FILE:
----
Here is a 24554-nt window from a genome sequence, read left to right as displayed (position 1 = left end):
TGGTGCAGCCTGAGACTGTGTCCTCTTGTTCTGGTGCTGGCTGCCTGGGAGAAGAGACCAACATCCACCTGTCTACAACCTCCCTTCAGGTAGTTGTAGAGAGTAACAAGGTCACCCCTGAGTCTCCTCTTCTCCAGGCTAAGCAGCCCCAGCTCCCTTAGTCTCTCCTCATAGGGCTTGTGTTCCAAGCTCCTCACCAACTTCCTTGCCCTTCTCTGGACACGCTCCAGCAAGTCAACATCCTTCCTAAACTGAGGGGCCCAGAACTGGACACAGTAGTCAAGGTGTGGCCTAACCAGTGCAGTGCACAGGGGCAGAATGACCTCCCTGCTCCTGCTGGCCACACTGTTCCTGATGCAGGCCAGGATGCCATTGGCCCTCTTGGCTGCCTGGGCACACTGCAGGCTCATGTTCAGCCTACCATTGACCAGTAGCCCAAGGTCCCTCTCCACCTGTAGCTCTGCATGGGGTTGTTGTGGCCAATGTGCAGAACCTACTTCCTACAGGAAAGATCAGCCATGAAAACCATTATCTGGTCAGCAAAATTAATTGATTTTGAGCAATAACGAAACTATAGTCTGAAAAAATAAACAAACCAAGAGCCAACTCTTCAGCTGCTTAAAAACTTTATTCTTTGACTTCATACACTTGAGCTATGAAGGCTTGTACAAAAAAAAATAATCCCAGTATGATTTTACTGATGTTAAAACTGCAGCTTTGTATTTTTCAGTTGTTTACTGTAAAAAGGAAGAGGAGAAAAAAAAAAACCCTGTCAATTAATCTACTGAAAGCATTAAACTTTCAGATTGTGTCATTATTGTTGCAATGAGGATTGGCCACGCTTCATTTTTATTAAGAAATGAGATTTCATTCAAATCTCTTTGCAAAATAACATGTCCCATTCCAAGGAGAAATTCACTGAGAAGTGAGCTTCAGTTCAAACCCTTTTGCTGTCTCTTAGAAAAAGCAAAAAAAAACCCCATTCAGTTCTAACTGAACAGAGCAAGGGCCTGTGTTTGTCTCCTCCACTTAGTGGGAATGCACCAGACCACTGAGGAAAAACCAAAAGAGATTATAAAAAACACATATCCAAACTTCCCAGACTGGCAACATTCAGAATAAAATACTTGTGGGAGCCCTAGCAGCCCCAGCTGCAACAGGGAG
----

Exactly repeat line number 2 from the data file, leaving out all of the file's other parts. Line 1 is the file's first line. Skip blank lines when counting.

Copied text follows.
TGGTGCAGCCTGAGACTGTGTCCTCTTGTTCTGGTGCTGGCTGCCTGGGAGAAGAGACCAACATCCACCTGTCTACAACCTCCCTTCAGGTAGTTGTAGAGAGTAACAAGGTCACCCCTGAGTCTCCTCTTCTCCAGGCTAAGCAGCCCCAGCTCCCTTAGTCTCTCCTCATAGGGCTTGTGTTCCAAGCTCCTCACCAACTTCCTTGCCCTTCTCTGGACACGCTCCAGCAAGTCAACATCCTTCCTAAACTGAGGGGCCCAGAACTGGACACAGTAGTCAAGGTGTGGCCTAACCAGTGCAGTGCACAGGGGCAGAATGACCTCCCTGCTCCTGCTGGCCACACTGTTCCTGATGCAGGCCAGGATGCCATTGGCCCTCTTGGCTGCCTGGGCACACTGCAGGCTCATGTTCAGCCTACCATTGACCAGTAGCCCAAGGTCCCTCTCCACCTGTAGCTCTGCATGGGGTTGTTGTGGCCAATGTGCAGAACCTACTTCCTACAGGAAAGATCAGCCATGAAAACCATTATCTGGTCAGCAAAATTAATTGATTTTGAGCAATAACGAAACTATAGTCTGAAAAAATAAACAAACCAAGAGCCAACTCTTCAGCTGCTTAAAAACTTTATTCTTTGACTTCATACACTTGAGCTATGAAGGCTTGTACAAAAAAAAATAATCCCAGTATGATTTTACTGATGTTAAAACTGCAGCTTTGTATTTTTCAGTTGTTTACTGTAAAAAGGAAGAGGAGAAAAAAAAAAACCCTGTCAATTAATCTACTGAAAGCATTAAACTTTCAGATTGTGTCATTATTGTTGCAATGAGGATTGGCCACGCTTCATTTTTATTAAGAAATGAGATTTCATTCAAATCTCTTTGCAAAATAACATGTCCCATTCCAAGGAGAAATTCACTGAGAAGTGAGCTTCAGTTCAAACCCTTTTGCTGTCTCTTAGAAAAAGCAAAAAAAAACCCCATTCAGTTCTAACTGAACAGAGCAAGGGCCTGTGTTTGTCTCCTCCACTTAGTGGGAATGCACCAGACCACTGAGGAAAAACCAAAAGAGATTATAAAAAACACATATCCAAACTTCCCAGACTGGCAACATTCAGAATAAAATACTTGTGGGAGCCCTAGCAGCCCCAGCTGCAACAGGGAG